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Romania struggles to save face ahead of Euro 2020

With less than two years until the start of the 2020 UEFA European Football Championship, Romania struggles to finish its stadiums by kick-off time. And with roughly 200,000 fans flooding the capital city to cheer for their teams, the question lingers whether the city's transport infrastructure can meet minimum safety criteria. The Diplomat takes the pulse of the current state of play.

2018-10-08 09:53:31 - From the Print Edition

Romania, alongside 12 other nations, will host the 2020 European Football Championship. Four matches will take place in the National Arena, but other four stadiums in the city - namely Steaua (Ghencea), Dinamo (Stefan cel Mare), Rapid (Giulesti) and Arcul de Triumf - must be ready to be used for team trainings.

Out of these four stadiums, three (Steaua, Rapid and Dinamo) are slated for a complete overhaul, while Arcul de Triumf is meant to be expanded.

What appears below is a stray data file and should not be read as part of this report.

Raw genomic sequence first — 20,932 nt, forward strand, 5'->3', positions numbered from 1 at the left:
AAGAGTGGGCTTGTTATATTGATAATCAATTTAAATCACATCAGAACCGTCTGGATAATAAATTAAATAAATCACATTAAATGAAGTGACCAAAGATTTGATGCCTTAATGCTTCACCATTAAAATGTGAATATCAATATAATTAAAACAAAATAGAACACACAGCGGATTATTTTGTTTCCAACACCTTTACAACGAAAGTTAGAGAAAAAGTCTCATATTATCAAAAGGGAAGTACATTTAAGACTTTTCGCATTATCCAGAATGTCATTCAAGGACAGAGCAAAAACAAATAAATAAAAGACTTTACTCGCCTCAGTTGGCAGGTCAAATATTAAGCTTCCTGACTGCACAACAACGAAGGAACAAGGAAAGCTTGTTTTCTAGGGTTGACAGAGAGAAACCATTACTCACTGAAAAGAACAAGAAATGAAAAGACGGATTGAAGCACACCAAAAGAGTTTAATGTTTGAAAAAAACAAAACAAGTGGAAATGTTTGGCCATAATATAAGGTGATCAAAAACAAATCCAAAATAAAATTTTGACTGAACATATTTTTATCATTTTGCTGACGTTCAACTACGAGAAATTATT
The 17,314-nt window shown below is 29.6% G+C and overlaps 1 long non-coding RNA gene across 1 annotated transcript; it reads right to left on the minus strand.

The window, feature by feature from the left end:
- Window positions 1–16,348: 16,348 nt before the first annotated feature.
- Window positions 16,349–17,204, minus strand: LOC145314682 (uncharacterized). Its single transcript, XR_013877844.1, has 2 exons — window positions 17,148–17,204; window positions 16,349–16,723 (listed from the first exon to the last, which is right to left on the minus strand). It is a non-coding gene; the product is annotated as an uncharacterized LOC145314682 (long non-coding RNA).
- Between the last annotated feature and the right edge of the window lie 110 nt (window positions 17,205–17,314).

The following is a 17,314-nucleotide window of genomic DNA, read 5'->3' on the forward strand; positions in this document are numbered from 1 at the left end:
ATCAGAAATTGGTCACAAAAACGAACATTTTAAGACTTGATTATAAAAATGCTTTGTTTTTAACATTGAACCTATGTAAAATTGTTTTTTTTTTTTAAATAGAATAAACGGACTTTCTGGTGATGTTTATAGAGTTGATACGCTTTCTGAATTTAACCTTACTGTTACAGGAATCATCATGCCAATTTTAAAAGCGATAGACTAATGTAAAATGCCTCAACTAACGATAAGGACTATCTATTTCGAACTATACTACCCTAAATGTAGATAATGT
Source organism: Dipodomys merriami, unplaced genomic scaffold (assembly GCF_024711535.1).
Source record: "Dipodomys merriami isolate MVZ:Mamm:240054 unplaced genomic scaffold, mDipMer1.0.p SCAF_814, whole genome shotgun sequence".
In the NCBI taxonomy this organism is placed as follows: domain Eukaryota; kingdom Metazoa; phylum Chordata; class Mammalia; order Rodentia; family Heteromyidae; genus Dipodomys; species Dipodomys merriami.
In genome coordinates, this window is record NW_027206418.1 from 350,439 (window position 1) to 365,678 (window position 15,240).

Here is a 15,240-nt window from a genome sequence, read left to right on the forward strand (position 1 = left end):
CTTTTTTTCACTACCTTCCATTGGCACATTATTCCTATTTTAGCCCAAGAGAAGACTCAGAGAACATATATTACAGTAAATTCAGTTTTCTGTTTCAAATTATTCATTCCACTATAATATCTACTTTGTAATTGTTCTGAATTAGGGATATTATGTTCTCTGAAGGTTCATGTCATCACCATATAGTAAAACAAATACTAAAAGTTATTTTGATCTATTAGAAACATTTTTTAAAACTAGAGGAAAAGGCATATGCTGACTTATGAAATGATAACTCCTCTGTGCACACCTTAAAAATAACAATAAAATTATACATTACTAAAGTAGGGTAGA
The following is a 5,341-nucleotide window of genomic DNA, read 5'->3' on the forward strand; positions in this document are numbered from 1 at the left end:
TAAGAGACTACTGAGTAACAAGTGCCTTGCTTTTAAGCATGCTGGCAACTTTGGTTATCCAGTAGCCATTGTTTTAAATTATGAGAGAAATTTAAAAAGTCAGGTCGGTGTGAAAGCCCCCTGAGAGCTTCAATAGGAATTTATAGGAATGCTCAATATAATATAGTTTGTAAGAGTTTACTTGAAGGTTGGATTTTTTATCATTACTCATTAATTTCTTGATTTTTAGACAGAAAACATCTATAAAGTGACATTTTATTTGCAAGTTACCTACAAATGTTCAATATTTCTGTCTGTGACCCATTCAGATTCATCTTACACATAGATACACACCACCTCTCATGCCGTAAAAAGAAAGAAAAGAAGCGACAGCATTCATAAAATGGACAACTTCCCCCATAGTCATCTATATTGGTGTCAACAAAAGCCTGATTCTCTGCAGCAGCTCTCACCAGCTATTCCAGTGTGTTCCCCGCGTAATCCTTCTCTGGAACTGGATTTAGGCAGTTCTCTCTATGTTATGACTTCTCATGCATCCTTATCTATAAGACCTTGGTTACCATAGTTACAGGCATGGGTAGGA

Demolition works have already started on the Steaua stadium in Ghencea, which is meant to be completed by July 2020. The Euro 2020 kicks off on 12 June 2020. Even though the projects are already delayed, national authorities assure the construction on all four stadiums will be completed on schedule.
Football fanatics nationwide pray to God that Romania will be able to keep its promise, at least this time around.

What if the stadiums aren't ready?

Despite current delays in building new and improved training grounds, Romania faces no consequences or financial penalties from UEFA, says Razvan Mitroi, Euro 2020 communication manager at the Romanian Football Federation (FRF).

"There is no such thing as penalties for not getting these stadiums ready for Euro 2020," he tells The Diplomat. "The Ghencea, Giulesti, Stefan cel Mare and Arcul de Triumf stadiums are nominated exclusively as training facilities for the participating teams. It was the Romanian Government's commitment to modernize or rebuild these stadiums."